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Given Hamister's Actions in Sabres' Bid, Lawmakers Have Every Right to Ask Questions

By Tony Farina

Mark Hamister talks big, but will he deliver.

A fancy picture is not quite the same thing as a real live hotel.

If people think that Mark Hamister is a knight in shining armor who wants to ride into Niagara Falls and rescue the city from its failed development legacy, you might want to think again.

Much has been made of Hamister’s $25-million planned hotel development on Rainbow Blvd., which would be heavily subsidized by public money and built on property the city would practically give away for $100,000 as its “contribution” to the deal.

The three-member majority on the Niagara Falls City Council has temporarily blocked the sale, and you would think they had betrayed all the hopes and dreams of everyone who wants a better future for the cataract city, that in the eyes of many rests solely on giving Hamister what he wants when he wants it.

It would seem the council majority has good reason to dig a little deeper into the agreement negotiated with Hamister by the state (USA Niagara) and the Dyster administration, given Hamister’s much-hyped bid to buy the bankrupt Buffalo Sabres back in 2002-03 that fell apart when he and his partner, Todd Berman, couldn’t negotiate up to $40 million in public assistance from state, county, and city governments.

In early February of 2003, a frustrated Hamister suspended his Sabres’ bid after his partner, Todd Berman, pulled out. A statement released by his partner’s firm, Chartwell Investments, blamed the lack of public assistance for “reducing the attractiveness” of this investment. In other words, they had been banking on public money to buy the team, and when that didn’t materialize, they backed out.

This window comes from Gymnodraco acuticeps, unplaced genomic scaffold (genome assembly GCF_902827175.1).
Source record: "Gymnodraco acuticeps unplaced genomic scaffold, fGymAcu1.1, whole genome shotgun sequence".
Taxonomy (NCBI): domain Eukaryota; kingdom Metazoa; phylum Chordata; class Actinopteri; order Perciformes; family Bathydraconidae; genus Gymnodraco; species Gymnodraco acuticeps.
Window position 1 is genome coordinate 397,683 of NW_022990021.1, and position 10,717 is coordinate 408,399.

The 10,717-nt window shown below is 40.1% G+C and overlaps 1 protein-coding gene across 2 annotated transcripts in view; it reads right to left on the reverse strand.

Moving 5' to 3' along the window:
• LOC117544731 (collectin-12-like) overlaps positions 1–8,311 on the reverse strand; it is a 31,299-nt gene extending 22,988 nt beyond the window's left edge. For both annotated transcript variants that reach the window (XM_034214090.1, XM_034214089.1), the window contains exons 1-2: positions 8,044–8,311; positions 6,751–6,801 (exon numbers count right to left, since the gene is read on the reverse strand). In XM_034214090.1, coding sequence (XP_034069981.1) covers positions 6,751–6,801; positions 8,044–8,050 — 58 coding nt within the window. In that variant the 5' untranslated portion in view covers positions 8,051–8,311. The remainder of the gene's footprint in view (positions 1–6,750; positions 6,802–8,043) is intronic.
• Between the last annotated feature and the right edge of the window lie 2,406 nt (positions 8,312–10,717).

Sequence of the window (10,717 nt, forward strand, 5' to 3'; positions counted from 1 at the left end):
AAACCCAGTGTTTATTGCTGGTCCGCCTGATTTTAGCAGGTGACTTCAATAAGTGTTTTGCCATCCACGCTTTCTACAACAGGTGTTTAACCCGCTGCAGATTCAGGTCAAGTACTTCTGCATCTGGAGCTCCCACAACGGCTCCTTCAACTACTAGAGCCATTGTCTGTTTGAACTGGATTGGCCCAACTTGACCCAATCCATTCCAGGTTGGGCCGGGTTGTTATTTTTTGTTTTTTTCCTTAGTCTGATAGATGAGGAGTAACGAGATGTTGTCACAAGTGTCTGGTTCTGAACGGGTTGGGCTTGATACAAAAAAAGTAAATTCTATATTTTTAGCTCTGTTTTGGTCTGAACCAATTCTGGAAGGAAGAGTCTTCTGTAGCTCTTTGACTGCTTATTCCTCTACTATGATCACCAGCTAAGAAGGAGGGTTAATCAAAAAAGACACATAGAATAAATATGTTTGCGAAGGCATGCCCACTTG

In a story that was headlined “Mark ‘Pinocchio’ Hamister,” the Buffalo newspaper Artvoice in December of 2002 had minced no words in calling out Hamister for trying to put the squeeze on for public financing by warning that “time was running out” to get the deal done.

The article by Jaime Moses begins this way: “Wow! Could anyone possibly swallow the pile of horse manure being shoveled on us by Mark Hamister and the so-called “reporters” at the Buffalo News?”

Sound a bit familiar to what’s going on in Niagara Falls these days?

Moses went on in his 2002 story to write that Hamister won a bidding war against self-made billionaire Tom Golisano and then disclosed “that he expected taxpayers to cover a major portion of his business plan. BAD IDEA! As chairman of the Buffalo Niagara Partnership, Hamister should have been luring people with fresh new money into our market, not bidding against them.”

In the case of Niagara Falls, Hamister won a mostly secret RFP process to develop the prime 310 Rainbow Blvd. parcel that was appraised as having a market value of $1.53 million as recently as 2012.

And like in the failed Sabres’ bid, there are warnings now that time is running out and that Hamister won’t wait forever to “save” the city, and if the deal doesn’t win council approval shortly, he may walk.